There are a lot of questions about where your content goes after you delete it, questions well worth considering just in case one day you do decide to pull the plug. read more
My absence from the Blog Herald in the end of last week was due to me participating in a very cool event called 24 Hour Business Camp here in Sweden. Some 90 web entrepreneurs, split over 52 teams, gathered to create a web project each in 24 hours time.
Naturally, I went with launching a blog. I chose WordPress as my blog platform, although any other hosted one would do as well, of course. However, since I consider myself a WordPress expert, and given the immediate time crunch, I went with what I knew.
Now, 24 hours is a lot of time if all you want to do is to install a blog, setup permalinks, and slap on an existing theme. A decent theme is easy enough to customize, and then you’re basically ready to go. I didn’t do that, I built an add-on theme (or child theme, as they are also called) for my Notes Blog Core theme. That is something in-between, because the core is there, but not the defining elements. read more
This is an interesting move from Amazon. They are adding a Amazon Blogs Widget, a new feature that lets you embed the latest blog posts from a selection of eight blogs writing about stuff that Amazon sells. If you’re an Associates member (ie got an account for their affiliate program) you can earn money on sales generated through the widget links.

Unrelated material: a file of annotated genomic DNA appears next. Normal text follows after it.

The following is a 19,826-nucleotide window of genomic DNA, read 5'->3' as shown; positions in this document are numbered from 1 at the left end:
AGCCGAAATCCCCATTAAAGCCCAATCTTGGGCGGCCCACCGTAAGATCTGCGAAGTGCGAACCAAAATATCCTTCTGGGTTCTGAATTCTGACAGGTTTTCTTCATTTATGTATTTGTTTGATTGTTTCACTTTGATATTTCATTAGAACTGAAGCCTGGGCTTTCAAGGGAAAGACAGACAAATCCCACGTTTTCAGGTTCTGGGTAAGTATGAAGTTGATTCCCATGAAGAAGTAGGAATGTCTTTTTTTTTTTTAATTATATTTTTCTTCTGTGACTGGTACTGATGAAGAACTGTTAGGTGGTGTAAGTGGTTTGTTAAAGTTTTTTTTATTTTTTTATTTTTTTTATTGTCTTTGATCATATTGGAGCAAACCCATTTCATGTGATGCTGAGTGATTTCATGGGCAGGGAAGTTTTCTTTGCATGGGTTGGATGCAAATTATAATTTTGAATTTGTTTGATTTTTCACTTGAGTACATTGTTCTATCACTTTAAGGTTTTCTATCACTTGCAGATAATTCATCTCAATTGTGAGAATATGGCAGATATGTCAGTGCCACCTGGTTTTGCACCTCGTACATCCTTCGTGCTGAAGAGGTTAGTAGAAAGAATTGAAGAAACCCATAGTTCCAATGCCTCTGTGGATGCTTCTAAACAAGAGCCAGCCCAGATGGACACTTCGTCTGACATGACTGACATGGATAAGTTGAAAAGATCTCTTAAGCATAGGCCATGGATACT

Have you ever wondered how a PR or marketing agency computes for media values within blogs? This is very different from advertising value – as there’s always a dollar price slapped on to a specific ad slot. But media value is different – as it takes into consideration other things such as how the message was communicated.
Media value is nothing more than a quantitative way to express the PR generated from your product through TV, radio, print and other below the line events. If you’re an Internet marketer or PR firm, have you developed a way to determine media values for your client? read more